South Koreans defend ramen; special forces had failed to find James Foley; Vegas lures LGBT tourists and more national and international news for Thursday, August 21, 2014.
Thursday's Blogs from the Bog!
Friends and family will celebrate Spider's life in September.
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Jindal privatized nearly all the LSU hospitals without waiting for federal officials to sign off on financing arrangements that rely on millions of federal Medicaid dollars.
U.S. Sen. Mary Landrieu and her main Republican challenger, Congressman Bill Cassidy, verbally sparred as they officially signed up on the opening day of qualifying for Louisiana's November election.
Superintendent tells crowd he'd just emerged from a four-hour meeting with the attorney hired to investigate him.
The start of the three-day qualifying period for November’s elections has so far yielded 10 official bids and one new announcement from candidates seeking a seat on the school board.
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Candidates for Louisiana's Nov. 4 election must officially sign up for the ballot this week.
Gov. Bobby Jindal's effort to derail Louisiana's use of the Common Core education standards was halted Tuesday by a state judge who said the governor's actions were harmful to parents, teachers and students.
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A Baton Rouge judge issued a temporary restraining order Monday against enforcing a law that prohibits anyone 70 or older from running for justice of the peace or constable.
Gov. Bobby Jindal believes the last-minute passage of a pension hike for his state police superintendent, Col. Mike Edmonson, was improperly handled, according to the governor's office.
As the courts hash out the attempts to preserve and shelve Common Core in Louisiana, a group of six state lawmakers are planning an Aug. 22 trip to Oklahoma to meet with their counterparts and strategize for the 2015 regular session.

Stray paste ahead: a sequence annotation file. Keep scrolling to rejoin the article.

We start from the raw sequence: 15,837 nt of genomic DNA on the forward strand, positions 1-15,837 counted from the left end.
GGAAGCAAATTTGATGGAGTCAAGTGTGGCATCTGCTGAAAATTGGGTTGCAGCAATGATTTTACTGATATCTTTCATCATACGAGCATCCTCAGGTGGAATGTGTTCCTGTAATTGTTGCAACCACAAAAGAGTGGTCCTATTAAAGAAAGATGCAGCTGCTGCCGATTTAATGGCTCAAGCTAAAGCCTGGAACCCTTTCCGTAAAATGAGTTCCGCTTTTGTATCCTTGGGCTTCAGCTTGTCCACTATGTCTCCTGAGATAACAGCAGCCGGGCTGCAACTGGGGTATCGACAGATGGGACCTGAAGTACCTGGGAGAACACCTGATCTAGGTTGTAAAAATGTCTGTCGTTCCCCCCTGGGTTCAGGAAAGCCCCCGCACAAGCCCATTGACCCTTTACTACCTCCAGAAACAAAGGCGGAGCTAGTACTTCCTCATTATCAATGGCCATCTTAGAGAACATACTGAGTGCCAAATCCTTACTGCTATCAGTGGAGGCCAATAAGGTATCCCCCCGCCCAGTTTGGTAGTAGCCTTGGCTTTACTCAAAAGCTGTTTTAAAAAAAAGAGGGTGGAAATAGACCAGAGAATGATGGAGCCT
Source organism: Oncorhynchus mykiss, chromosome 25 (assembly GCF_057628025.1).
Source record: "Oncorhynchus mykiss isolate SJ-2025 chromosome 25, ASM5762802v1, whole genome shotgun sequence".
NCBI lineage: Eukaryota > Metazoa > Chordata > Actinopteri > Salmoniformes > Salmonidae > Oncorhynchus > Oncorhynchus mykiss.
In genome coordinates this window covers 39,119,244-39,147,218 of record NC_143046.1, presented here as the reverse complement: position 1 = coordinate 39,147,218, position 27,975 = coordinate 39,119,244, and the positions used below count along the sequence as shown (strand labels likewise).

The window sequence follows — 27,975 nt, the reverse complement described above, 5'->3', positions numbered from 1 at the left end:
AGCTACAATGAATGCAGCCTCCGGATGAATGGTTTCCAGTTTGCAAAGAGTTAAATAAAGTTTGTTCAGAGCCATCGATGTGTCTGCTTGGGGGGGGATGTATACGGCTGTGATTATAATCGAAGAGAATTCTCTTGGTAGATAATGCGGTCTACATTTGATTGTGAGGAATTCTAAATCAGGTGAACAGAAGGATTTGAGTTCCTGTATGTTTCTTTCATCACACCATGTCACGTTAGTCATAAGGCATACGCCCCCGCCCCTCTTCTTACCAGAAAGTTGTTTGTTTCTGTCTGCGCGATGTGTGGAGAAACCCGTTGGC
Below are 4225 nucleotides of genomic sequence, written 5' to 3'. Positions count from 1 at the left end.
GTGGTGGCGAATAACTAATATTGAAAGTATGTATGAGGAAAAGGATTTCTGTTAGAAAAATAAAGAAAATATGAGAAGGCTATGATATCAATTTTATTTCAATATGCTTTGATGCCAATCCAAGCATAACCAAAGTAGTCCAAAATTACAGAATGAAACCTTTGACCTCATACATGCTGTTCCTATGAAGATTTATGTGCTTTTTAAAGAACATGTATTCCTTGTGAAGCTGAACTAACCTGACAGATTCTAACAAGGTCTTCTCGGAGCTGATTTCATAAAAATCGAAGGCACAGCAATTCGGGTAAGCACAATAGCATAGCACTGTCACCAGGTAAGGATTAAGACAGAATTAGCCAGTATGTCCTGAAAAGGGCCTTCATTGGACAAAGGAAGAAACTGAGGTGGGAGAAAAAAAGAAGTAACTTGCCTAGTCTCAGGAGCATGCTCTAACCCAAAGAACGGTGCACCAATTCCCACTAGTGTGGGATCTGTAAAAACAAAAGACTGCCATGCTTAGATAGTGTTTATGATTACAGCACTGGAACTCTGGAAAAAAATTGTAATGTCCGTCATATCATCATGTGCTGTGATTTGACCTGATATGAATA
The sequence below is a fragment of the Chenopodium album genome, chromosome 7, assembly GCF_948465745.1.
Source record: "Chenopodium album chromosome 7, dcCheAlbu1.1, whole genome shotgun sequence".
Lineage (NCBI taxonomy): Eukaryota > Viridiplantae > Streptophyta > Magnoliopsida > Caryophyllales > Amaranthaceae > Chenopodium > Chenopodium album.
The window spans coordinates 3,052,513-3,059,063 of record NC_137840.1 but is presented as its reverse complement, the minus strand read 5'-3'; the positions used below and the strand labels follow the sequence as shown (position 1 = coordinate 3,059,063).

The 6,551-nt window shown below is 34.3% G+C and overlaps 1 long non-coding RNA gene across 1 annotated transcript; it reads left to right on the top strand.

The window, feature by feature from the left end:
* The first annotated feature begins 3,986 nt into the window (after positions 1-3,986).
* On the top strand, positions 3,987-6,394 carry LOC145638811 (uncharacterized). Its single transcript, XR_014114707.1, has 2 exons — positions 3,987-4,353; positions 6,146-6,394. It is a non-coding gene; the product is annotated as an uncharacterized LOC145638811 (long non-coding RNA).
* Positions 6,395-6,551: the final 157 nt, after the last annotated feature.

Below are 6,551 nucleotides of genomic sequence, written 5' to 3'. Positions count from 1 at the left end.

While hopes are high for turnout this fall, a new report from the Center for the Study of the American Electorate suggests that Louisiana's midterm face-offs may amount to nothing special in terms of votes cast.
The attorney hired by the Lafayette Parish School Board for a special investigation of Superintendent Pat Cooper has submitted his final report, though it may be another week before the findings are made public.
The Tea Party of Louisiana is calling Sen. David Vitter a “turncoat” for his newfound embrace of Common Core educational standards.
An annual report evaluating Gov. Bobby Jindal's privatization of Medicaid lacked important financial information and presented rosy performance reviews not corroborated by data, according to a review released Monday.
Lafayette attorney Michelle Meaux-Breaux has announced her plans to seek the Division E seat for judge in the 15th Judicial District.
A card-carrying member of Lafayette’s “tribe,” Milton “Spider” Guidry died over the weekend. IND music writer Nick Pittman remembers the character and the man.
As tensions continue to escalate in Ferguson, Mo., between law enforcement and residents protesting the shooting death of a local teen by police, we’re reminded of the peculiar circumstances surrounding the in-custody death earlier this year of a New Iberia man.
A group of teachers and parents who support Common Core is asking a state judge to invalidate Gov. Bobby Jindal's actions against the multi-state education standards.
Drew Brees walked up to the line of scrimmage early Sunday, taking a snap during the New Orleans Saints' pre-practice walk-through.